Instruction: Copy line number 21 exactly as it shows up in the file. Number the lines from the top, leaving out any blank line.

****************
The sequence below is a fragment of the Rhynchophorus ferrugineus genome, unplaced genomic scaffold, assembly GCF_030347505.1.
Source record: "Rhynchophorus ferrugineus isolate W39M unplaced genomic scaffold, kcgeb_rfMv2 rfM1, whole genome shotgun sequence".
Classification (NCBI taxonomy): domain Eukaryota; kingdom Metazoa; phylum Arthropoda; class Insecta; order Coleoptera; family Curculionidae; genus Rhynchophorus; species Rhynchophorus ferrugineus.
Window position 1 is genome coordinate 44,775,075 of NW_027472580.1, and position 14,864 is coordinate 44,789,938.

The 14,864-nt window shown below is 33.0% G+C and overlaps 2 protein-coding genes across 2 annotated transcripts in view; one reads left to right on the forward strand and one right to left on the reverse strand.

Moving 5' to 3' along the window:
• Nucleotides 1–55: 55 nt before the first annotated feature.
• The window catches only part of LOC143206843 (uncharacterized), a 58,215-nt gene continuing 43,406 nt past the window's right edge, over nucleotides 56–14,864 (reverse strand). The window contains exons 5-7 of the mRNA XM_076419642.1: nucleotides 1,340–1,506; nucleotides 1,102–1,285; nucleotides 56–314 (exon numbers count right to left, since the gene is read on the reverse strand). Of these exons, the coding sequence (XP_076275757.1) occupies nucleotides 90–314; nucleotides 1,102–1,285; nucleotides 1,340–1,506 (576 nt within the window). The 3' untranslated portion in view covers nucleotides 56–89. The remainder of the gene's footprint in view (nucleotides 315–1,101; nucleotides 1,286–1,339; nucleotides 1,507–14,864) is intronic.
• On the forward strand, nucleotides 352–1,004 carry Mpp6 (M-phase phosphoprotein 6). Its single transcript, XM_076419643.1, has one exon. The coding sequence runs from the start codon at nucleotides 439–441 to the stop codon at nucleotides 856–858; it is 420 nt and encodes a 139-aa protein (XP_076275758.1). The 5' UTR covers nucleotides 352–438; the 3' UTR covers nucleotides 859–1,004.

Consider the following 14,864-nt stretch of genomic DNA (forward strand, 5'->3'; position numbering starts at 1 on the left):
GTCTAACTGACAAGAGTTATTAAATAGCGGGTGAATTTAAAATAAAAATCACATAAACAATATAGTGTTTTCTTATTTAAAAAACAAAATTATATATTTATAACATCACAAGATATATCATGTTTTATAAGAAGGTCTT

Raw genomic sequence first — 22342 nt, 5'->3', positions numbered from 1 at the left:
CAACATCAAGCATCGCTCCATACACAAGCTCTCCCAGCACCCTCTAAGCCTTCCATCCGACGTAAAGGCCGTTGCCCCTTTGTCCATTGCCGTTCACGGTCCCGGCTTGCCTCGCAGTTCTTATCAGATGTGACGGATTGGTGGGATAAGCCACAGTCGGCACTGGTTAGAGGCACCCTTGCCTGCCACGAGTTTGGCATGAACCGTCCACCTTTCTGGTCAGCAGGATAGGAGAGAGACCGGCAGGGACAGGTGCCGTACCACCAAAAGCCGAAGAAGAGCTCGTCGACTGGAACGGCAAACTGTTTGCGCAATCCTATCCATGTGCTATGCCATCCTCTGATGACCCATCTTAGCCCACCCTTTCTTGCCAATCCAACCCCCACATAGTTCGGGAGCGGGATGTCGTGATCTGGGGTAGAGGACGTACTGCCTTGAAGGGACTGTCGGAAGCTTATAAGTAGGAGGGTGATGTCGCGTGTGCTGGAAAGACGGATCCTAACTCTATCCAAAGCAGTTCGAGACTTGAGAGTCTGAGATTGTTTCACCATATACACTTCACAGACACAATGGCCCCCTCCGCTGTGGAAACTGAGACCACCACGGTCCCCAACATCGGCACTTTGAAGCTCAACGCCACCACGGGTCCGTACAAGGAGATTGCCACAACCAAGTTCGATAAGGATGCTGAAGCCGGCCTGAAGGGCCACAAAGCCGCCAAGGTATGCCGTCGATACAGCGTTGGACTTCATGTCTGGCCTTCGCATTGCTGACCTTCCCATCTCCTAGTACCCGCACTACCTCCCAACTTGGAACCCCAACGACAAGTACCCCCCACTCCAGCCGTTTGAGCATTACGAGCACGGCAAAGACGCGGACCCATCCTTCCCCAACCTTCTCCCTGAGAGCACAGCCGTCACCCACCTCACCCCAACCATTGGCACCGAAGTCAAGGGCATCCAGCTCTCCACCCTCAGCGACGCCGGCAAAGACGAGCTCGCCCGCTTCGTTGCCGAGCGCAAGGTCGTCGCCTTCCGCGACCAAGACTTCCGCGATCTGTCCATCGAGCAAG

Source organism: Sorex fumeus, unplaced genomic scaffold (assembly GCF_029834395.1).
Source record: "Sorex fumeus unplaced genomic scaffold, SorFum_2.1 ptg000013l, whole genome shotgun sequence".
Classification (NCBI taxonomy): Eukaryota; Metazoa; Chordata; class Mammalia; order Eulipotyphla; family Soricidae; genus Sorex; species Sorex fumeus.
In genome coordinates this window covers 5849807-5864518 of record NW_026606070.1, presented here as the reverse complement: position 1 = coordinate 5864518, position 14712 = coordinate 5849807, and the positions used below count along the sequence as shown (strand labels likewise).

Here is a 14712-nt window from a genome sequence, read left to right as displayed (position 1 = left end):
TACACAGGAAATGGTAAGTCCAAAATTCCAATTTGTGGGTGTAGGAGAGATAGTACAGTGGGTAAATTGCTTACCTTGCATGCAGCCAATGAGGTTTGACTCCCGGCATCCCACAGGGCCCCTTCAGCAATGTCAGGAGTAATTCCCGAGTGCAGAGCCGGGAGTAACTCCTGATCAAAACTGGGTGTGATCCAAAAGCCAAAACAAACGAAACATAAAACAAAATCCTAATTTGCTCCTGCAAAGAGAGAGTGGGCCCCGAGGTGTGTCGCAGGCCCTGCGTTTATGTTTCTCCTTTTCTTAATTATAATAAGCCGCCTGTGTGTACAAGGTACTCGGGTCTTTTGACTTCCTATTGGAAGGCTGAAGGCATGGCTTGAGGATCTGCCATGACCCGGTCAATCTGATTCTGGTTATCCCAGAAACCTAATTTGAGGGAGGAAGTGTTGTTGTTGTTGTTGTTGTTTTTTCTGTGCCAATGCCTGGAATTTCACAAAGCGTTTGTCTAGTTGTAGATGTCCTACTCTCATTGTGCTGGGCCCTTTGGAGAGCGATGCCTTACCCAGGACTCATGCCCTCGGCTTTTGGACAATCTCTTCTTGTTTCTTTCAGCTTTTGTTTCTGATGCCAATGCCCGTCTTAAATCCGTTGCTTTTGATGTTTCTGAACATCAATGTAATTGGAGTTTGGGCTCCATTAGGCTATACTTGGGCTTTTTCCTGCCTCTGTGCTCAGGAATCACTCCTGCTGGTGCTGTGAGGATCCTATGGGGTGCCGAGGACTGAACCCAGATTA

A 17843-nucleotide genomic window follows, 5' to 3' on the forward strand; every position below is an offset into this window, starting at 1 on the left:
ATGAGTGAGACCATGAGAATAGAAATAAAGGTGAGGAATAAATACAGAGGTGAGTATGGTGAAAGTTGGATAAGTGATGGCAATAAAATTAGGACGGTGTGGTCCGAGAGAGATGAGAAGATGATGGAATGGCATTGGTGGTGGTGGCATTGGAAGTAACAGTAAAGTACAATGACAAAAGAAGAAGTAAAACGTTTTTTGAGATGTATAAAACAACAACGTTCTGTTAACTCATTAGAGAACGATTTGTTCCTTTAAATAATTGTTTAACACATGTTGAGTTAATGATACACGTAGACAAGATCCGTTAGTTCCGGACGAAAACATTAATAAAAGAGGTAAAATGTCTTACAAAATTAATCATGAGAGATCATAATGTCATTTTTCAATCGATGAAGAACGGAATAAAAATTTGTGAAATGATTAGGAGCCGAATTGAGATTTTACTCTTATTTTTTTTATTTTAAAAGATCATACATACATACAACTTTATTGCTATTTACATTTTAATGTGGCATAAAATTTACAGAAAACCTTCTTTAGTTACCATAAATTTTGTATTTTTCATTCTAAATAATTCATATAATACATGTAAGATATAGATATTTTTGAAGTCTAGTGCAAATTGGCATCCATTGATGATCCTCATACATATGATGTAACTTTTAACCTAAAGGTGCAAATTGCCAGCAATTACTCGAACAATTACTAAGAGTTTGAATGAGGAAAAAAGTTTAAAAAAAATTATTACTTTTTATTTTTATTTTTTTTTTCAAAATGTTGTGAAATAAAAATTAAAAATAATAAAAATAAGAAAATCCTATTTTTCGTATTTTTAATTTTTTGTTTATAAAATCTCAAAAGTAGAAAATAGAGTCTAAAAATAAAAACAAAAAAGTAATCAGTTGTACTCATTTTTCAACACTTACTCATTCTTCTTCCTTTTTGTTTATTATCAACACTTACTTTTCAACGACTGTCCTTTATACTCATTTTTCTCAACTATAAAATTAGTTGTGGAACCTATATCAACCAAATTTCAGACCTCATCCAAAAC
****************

ATGAGTGAGACCATGAGAATAGAAATAAAGGTGAGGAATAAATACAGAGGTGAGTATGGTGAAAGTTGGATAAGTGATGGCAATAAAATTAGGACGGTGTGGTCCGAGAGAGATGAGAAGATGATGGAATGGCATTGGTGGTGGTGGCATTGGAAGTAACAGTAAAGTACAATGACAAAAGAAGAAGTAAAACGTTTTTTGAGATGTATAAAACAACAACGTTCTGTTAACTCATTAGAGAACGATTTGTTCCTTTAAATAATTGTTTAACACATGTTGAGTTAATGATACACGTAGACAAGATCCGTTAGTTCCGGACGAAAACATTAATAAAAGAGGTAAAATGTCTTACAAAATTAATCATGAGAGATCATAATGTCATTTTTCAATCGATGAAGAACGGAATAAAAATTTGTGAAATGATTAGGAGCCGAATTGAGATTTTACTCTTATTTTTTTTATTTTAAAAGATCATACATACATACAACTTTATTGCTATTTACATTTTAATGTGGCATAAAATTTACAGAAAACCTTCTTTAGTTACCATAAATTTTGTATTTTTCATTCTAAATAATTCATATAATACATGTAAGATATAGATATTTTTGAAGTCTAGTGCAAATTGGCATCCATTGATGATCCTCATACATATGATGTAACTTTTAACCTAAAGGTGCAAATTGCCAGCAATTACTCGAACAATTACTAAGAGTTTGAATGAGGAAAAAAGTTTAAAAAAAATTATTACTTTTTATTTTTATTTTTTTTTTCAAAATGTTGTGAAATAAAAATTAAAAATAATAAAAATAAGAAAATCCTATTTTTCGTATTTTTAATTTTTTGTTTATAAAATCTCAAAAGTAGAAAATAGAGTCTAAAAATAAAAACAAAAAAGTAATCAGTTGTACTCATTTTTCAACACTTACTCATTCTTCTTCCTTTTTGTTTATTATCAACACTTACTTTTCAACGACTGTCCTTTATACTCATTTTTCTCAACTATAAAATTAGTTGTGGAACCTATATCAACCAAATTTCAGACCTCATCCAAAAC